The Bull Case for CC0 NFTs
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Dear Bankless Nation,
NFTs have taken off in strange and crazy ways no one could anticipate.
Thanks to the immutability of a blockchain, artists and creators now have credible digital ownership over their works.
This wasn’t previously possible in the right-click save digital world.
But blockchains don’t necessarily solve the problem of meatspace ownership.
That’s why companies like Yuga Labs (CryptoPunks) are able to erect walled gardens around their brands in the real world.
Imagine dropping $200K on an NFT and being told no to developing real-world merchandise. 🤯
These restrictions have inspired an explosion of Creative Commons 0 NFTs like Mfers, Cryptoadz, and Nouns that demand more consumer freedom for holders.
Today, Donovan breaks down the intellectual property debate around CC0 NFTs and makes the bull case for it.
Bankless Editor: Donovan Choy
Understanding CC0 in the Web3 World
If you spend time in the world of NFTs, you’ve likely come across talk around Creative Commons 0 (CC0), an intellectual property standard embraced by some prominent NFT projects like MFers, Nouns, Blitmaps or Cryptoadz.
What is CC0, how does it tie into Web3 and does it really matter?
To break down these big questions, it is useful to first situate it within the economic history of art and how blockchains are one more step in the long way of liberating artistic work.
The economic history of art
Historically, art was a plaything of the rich. The highest forms of art had always belonged in the private homes and museums of the wealthy.
With the advent of visual technologies like photography and television in the 20th century, the masses were given the opportunity to peer beyond the locked doors of the wealthy few from afar. This voyeuristic privilege was unleashed by the Internet, subjecting art into an anarchic digital commons where it would be instantly accessible by all.
This was great for consumers but it came at the expense of (some) creators. When art can be viewed and duplicated digitally at zero marginal cost, creators struggle to monetize their works. In economic jargon, art became a non-excludable and non-rivalrous public good.
Coming to the rescue of creators was copyright law, which developed as a response to protecting the ownership rights of creators. In practice however, copyright is a legal machine expertly marshaled (and crafted) by big corporations. While creators can legally sue others for copyright infringement, copyright law remained beyond the means of the average artist who lacked the money to do so.
Blockchain empowers artistic creators
This is where blockchain technology provides some relief. Blockchains allow artists a costless way to assert their ownership over works online, while leaving it in the public domain for viewing.
It’s what the economist Chris Berg calls the new patronage economy. Everyone can enjoy viewing it, while availing to creators a viable monetization stream.
A public blockchain ledger offers what art markets lack: The ease of verifying authenticity. Or in the words of Brian Frye, it offers NFT holders the “clout” that comes with authenticity.
Clout is the ephemeral prestige and esteem that the “public” grants to select individuals or things, what social scientists call social capital. It is also what right-click-savers ironically generate more of when they boost awareness to a NFT project in their attempts to troll.
Blockchains, in effect, enable a kind of “de facto” property ownership over digital assets within the anarchy of the Internet, as opposed to the “de jure” means of copyright law. For intellectual property activists, the rise of NFTs on blockchains was simply a big “fuck you” to copyright.
Blockchains are a monumental step forward in liberating the ownership rights of creators.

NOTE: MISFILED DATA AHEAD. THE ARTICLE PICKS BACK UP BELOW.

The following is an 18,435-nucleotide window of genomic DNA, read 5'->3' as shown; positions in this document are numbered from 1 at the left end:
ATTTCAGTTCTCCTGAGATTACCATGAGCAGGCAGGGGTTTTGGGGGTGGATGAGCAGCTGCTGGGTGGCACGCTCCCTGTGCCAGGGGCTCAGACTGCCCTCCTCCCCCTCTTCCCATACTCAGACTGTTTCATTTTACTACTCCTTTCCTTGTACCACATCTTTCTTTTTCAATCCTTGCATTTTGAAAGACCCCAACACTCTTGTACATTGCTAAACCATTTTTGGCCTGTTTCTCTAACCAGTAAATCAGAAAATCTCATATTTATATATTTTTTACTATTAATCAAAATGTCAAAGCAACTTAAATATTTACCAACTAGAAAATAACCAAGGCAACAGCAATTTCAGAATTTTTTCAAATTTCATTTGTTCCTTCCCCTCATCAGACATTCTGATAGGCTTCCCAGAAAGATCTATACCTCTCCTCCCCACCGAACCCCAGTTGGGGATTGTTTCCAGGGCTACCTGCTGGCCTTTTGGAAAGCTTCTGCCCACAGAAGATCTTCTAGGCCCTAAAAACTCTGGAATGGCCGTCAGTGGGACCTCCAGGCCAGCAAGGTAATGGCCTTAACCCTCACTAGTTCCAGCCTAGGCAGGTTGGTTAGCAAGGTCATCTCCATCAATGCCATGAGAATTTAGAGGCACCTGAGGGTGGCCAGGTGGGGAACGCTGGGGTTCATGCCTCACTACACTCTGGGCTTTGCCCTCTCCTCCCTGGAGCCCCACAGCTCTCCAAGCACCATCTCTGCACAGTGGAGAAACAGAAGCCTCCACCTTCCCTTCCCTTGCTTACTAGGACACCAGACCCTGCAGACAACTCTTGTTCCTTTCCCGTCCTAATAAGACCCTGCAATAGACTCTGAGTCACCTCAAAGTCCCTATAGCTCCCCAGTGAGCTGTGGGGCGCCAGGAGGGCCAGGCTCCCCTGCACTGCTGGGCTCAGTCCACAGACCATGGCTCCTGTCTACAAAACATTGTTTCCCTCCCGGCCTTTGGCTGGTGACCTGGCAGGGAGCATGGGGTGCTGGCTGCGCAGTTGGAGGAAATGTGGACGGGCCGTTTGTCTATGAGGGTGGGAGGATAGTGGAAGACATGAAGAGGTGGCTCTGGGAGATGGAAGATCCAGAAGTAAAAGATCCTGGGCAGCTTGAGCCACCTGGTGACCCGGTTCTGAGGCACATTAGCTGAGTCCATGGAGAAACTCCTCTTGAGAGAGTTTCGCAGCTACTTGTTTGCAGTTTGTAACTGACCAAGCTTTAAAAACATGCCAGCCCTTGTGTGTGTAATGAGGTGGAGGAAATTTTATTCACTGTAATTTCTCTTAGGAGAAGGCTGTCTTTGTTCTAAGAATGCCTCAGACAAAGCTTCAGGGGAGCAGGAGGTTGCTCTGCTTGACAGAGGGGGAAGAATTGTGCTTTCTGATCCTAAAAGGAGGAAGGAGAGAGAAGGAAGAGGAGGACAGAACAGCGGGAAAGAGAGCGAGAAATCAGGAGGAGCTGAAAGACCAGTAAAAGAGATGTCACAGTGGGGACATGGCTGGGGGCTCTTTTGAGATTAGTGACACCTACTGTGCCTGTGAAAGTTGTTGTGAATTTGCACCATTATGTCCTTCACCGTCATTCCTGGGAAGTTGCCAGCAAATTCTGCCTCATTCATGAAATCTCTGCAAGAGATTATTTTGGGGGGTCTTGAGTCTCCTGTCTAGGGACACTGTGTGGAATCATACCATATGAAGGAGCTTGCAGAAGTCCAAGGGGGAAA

But there’s one caveat: That immutable ownership only exists in the digital realm. Blockchain ownership cannot govern real world markets, because NFT companies can still restrict the rights of their holders to extend their digital ownership into a real world market, such as using their brand imagery on physical merchandise or events.
Larva and Yuga Labs
The debate around intellectual property rights with the CryptoPunks and BAYC projects fleshes this point out clearly.
CryptoPunks exist as an immutable, digital asset on the Ethereum blockchain. But its original creators Larva Labs restricts its holders from creating derivative products or using its branding, presumably in a bid to preserve its own branding for leverage onto a lucrative corporate deal. This stirred unhappiness with its holders, leading to some of them abandoning the project.
Yuga Labs, in contrast, grants BAYC holders greater commercial rights to create derivative products as they please. But they still come up short. For one, these rights are only restricted to BAYC holders (i.e., the filthy rich shopping for overpriced JPEGs). Moreover, ape holders are restricted to using BAYC’s brand name and logos, as Arizona Iced Tea learned when they tried to.
Of course, NFT companies are free to do as they wish as private entities in a free market. But morally speaking, these ownership restrictions are in tension with the philosophical ethos of Web3 and its ideals of trustless, decentralized ownership.
Just as our money should be free from the manipulation of central banks, art and culture should be a public good that is free from Big Media. The restrictions that chain the real-world utility of our on-chain tokens therefore still leaves much to be desired.
NFTs and CC0s
Here’s where CC0 enters the picture.
Copyright laws automatically grant copyright protection to artistic works whether artists want those rights or not. To easily bypass these laws, the American non-profit Creative Commons issued in 2009 the licensing standard CC0 which allows creators to declare their work as belonging in the public domain.
Creators who flag their work under the CC0 label give up ownership in a legal sense, making it free for anyone to creatively remix it for commercial purposes. It embodies “no rights reserved”, the opposite of the redundant “all rights reserved” disclaimer that plasters the page footer of every website.
Again, blockchains liberate creators and consumers by enabling credible property ownership over their works - but only in the metaverse. Slapping the CC0 license on the project is an additional guarantee by private companies to holders that ownership is intact even when they step off the Internet.